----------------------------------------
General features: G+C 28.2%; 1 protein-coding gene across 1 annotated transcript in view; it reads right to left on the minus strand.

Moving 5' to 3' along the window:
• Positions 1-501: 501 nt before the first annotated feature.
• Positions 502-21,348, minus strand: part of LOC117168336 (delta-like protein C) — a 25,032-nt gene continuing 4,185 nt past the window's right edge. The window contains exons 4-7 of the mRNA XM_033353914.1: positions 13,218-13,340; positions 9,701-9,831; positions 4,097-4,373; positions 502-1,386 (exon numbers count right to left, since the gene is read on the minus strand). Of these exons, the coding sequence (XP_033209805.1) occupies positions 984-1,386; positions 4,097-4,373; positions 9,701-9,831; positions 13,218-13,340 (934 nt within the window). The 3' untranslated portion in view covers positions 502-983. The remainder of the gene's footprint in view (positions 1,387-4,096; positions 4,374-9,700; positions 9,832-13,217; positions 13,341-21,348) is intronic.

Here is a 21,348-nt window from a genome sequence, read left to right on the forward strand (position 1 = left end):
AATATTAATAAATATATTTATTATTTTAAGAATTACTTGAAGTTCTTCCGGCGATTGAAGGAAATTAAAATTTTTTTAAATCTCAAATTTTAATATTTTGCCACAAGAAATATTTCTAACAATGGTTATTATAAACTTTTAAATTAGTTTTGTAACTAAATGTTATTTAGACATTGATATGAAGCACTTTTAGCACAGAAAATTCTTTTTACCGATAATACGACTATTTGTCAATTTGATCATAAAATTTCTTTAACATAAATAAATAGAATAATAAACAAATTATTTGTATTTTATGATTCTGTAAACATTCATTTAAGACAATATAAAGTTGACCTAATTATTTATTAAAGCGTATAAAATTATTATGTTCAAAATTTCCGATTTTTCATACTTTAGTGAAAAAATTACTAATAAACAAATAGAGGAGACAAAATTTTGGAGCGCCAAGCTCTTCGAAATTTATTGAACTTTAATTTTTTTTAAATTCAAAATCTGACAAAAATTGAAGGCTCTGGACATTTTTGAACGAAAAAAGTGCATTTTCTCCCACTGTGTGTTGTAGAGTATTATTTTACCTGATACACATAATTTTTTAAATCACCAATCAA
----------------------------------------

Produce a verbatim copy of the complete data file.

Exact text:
General features: G+C 28.2%; 1 protein-coding gene across 1 annotated transcript in view; it reads right to left on the minus strand.

Moving 5' to 3' along the window:
• Positions 1-501: 501 nt before the first annotated feature.
• Positions 502-21,348, minus strand: part of LOC117168336 (delta-like protein C) — a 25,032-nt gene continuing 4,185 nt past the window's right edge. The window contains exons 4-7 of the mRNA XM_033353914.1: positions 13,218-13,340; positions 9,701-9,831; positions 4,097-4,373; positions 502-1,386 (exon numbers count right to left, since the gene is read on the minus strand). Of these exons, the coding sequence (XP_033209805.1) occupies positions 984-1,386; positions 4,097-4,373; positions 9,701-9,831; positions 13,218-13,340 (934 nt within the window). The 3' untranslated portion in view covers positions 502-983. The remainder of the gene's footprint in view (positions 1,387-4,096; positions 4,374-9,700; positions 9,832-13,217; positions 13,341-21,348) is intronic.

Here is a 21,348-nt window from a genome sequence, read left to right on the forward strand (position 1 = left end):
AATATTAATAAATATATTTATTATTTTAAGAATTACTTGAAGTTCTTCCGGCGATTGAAGGAAATTAAAATTTTTTTAAATCTCAAATTTTAATATTTTGCCACAAGAAATATTTCTAACAATGGTTATTATAAACTTTTAAATTAGTTTTGTAACTAAATGTTATTTAGACATTGATATGAAGCACTTTTAGCACAGAAAATTCTTTTTACCGATAATACGACTATTTGTCAATTTGATCATAAAATTTCTTTAACATAAATAAATAGAATAATAAACAAATTATTTGTATTTTATGATTCTGTAAACATTCATTTAAGACAATATAAAGTTGACCTAATTATTTATTAAAGCGTATAAAATTATTATGTTCAAAATTTCCGATTTTTCATACTTTAGTGAAAAAATTACTAATAAACAAATAGAGGAGACAAAATTTTGGAGCGCCAAGCTCTTCGAAATTTATTGAACTTTAATTTTTTTTAAATTCAAAATCTGACAAAAATTGAAGGCTCTGGACATTTTTGAACGAAAAAAGTGCATTTTCTCCCACTGTGTGTTGTAGAGTATTATTTTACCTGATACACATAATTTTTTAAATCACCAATCAA